Kindred Spirits takes us inside a remarkable network of Catholic historians, theologians, poets, and activists who pushed against both the far-right surge in interwar Europe and the secularizing tendencies of the leftist movements active in the early to mid-twentieth century. With meticulous attention to the complexity of real lives, Brenna Moore explores how this group sought a middle way anchored in "spiritual friendship"--religiously meaningful friendship understood as uniquely capable of facing social and political challenges.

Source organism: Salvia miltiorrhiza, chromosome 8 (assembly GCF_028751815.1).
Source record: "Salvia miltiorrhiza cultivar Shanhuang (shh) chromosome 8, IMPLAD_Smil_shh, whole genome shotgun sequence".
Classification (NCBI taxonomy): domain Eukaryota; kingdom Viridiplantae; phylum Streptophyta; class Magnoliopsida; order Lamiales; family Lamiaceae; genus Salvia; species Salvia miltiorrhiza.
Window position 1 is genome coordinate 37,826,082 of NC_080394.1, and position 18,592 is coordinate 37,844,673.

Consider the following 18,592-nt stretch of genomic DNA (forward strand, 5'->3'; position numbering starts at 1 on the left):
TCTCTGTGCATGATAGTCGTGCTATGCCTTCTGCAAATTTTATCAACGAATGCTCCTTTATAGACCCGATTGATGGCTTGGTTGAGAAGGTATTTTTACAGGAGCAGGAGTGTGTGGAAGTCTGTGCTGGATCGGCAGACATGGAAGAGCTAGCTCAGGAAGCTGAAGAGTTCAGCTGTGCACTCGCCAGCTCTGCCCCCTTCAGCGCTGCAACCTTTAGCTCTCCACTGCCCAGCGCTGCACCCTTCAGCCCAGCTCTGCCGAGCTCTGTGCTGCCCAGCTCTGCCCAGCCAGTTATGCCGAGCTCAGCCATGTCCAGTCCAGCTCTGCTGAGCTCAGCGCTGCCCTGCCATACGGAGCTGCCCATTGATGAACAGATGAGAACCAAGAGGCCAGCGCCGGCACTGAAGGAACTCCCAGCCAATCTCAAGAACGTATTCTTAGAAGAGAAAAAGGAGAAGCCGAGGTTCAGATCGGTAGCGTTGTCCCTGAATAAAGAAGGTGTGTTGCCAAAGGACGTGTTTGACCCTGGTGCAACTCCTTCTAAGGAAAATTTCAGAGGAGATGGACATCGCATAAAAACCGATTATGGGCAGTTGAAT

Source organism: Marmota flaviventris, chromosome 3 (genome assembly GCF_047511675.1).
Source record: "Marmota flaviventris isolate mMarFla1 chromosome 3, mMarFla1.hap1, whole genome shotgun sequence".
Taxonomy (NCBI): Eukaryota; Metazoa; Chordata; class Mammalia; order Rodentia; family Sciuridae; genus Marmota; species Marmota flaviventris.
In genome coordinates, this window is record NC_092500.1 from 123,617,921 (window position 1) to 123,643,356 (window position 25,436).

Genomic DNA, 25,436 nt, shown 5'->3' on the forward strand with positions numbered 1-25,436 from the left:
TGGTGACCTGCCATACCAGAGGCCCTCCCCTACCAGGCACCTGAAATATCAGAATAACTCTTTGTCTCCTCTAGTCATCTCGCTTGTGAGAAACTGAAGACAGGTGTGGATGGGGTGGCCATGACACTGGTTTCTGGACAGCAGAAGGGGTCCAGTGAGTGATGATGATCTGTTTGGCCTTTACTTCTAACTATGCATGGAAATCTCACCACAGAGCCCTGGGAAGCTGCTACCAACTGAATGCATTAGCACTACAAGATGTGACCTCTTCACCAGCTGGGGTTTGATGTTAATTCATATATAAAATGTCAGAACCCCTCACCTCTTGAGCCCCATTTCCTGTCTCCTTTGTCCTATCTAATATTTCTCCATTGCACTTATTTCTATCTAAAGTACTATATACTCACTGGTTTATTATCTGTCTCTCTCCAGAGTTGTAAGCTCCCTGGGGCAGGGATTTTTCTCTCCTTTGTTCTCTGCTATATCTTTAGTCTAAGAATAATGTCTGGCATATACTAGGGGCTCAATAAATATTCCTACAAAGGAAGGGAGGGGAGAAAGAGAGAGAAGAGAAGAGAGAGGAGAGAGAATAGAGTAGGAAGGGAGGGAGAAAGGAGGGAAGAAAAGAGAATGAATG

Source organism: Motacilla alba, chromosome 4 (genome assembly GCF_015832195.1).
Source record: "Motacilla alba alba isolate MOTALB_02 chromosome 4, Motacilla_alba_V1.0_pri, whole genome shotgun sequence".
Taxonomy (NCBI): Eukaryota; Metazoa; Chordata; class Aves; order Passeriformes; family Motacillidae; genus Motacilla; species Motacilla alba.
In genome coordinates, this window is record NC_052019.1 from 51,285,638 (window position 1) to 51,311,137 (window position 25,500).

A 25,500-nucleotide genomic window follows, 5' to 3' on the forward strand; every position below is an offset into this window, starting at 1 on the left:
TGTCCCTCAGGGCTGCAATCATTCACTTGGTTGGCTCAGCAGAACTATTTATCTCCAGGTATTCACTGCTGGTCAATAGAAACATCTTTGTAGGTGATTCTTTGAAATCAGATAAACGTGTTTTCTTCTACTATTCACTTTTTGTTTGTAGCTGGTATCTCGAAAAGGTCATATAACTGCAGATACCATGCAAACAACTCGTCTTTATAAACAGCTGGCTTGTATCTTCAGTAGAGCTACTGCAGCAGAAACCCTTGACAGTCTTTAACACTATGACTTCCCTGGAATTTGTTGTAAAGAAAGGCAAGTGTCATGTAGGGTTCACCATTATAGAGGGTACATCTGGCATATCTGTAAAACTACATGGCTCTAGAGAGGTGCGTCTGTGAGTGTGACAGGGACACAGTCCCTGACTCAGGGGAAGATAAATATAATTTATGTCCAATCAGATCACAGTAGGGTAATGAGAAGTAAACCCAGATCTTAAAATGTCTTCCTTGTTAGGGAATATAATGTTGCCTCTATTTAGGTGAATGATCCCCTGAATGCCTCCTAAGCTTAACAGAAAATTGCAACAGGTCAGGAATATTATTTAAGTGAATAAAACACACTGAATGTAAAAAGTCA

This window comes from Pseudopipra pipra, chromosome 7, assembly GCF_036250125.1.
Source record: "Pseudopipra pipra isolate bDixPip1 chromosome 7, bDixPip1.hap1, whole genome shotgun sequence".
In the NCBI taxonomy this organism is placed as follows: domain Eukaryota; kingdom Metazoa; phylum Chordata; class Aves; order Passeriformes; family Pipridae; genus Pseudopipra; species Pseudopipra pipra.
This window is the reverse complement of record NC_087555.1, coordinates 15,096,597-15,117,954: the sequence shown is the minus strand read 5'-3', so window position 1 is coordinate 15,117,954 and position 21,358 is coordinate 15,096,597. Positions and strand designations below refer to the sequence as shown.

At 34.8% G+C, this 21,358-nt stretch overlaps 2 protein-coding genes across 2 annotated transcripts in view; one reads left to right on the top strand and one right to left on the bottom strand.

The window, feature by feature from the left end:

For this group, spiritual friendship was inseparable from resistance to European xenophobia and nationalism, anti-racist activism in the United States, and solidarity with Muslims during the Algerian War. Friendship, they believed, was a key to both divine and human realms, a means of accessing the transcendent while also engaging with our social and political existence. Some of the figures are still well known--philosopher Jacques Maritain, Nobel Prize laureate Gabriela Mistral, influential Islamicist Louis Massignon, poet of the Harlem renaissance Claude McKay--while others have unjustly faded from memory. Much more than an idealized portrait of a remarkable group of Catholic intellectuals from the past, Kindred Spirits is a compelling exploration of both the beauty and flaws of a vibrant social network worth remembering.